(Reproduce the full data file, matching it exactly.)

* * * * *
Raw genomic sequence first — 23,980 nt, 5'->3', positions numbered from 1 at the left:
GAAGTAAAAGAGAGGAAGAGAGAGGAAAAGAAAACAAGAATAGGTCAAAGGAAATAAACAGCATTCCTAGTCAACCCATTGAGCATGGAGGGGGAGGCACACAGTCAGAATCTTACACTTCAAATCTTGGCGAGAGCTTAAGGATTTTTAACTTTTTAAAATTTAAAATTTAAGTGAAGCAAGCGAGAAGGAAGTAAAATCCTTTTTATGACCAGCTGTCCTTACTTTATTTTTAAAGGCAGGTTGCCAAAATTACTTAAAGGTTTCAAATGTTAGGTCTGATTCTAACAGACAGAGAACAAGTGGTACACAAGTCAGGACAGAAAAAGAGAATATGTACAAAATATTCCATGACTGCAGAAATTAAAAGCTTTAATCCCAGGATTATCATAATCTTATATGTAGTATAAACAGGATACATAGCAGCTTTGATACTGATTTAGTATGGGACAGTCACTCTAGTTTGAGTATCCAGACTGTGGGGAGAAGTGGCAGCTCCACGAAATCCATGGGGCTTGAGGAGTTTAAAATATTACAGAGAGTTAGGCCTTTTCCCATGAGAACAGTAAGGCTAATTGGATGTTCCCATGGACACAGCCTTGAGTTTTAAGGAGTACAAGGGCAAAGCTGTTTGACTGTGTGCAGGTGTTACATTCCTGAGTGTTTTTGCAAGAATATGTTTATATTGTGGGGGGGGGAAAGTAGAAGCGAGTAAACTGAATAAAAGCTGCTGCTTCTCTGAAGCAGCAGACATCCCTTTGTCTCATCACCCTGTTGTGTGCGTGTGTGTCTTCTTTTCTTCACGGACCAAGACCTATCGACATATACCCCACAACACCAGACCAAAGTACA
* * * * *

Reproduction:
Raw genomic sequence first — 23,980 nt, 5'->3', positions numbered from 1 at the left:
GAAGTAAAAGAGAGGAAGAGAGAGGAAAAGAAAACAAGAATAGGTCAAAGGAAATAAACAGCATTCCTAGTCAACCCATTGAGCATGGAGGGGGAGGCACACAGTCAGAATCTTACACTTCAAATCTTGGCGAGAGCTTAAGGATTTTTAACTTTTTAAAATTTAAAATTTAAGTGAAGCAAGCGAGAAGGAAGTAAAATCCTTTTTATGACCAGCTGTCCTTACTTTATTTTTAAAGGCAGGTTGCCAAAATTACTTAAAGGTTTCAAATGTTAGGTCTGATTCTAACAGACAGAGAACAAGTGGTACACAAGTCAGGACAGAAAAAGAGAATATGTACAAAATATTCCATGACTGCAGAAATTAAAAGCTTTAATCCCAGGATTATCATAATCTTATATGTAGTATAAACAGGATACATAGCAGCTTTGATACTGATTTAGTATGGGACAGTCACTCTAGTTTGAGTATCCAGACTGTGGGGAGAAGTGGCAGCTCCACGAAATCCATGGGGCTTGAGGAGTTTAAAATATTACAGAGAGTTAGGCCTTTTCCCATGAGAACAGTAAGGCTAATTGGATGTTCCCATGGACACAGCCTTGAGTTTTAAGGAGTACAAGGGCAAAGCTGTTTGACTGTGTGCAGGTGTTACATTCCTGAGTGTTTTTGCAAGAATATGTTTATATTGTGGGGGGGGGAAAGTAGAAGCGAGTAAACTGAATAAAAGCTGCTGCTTCTCTGAAGCAGCAGACATCCCTTTGTCTCATCACCCTGTTGTGTGCGTGTGTGTCTTCTTTTCTTCACGGACCAAGACCTATCGACATATACCCCACAACACCAGACCAAAGTACA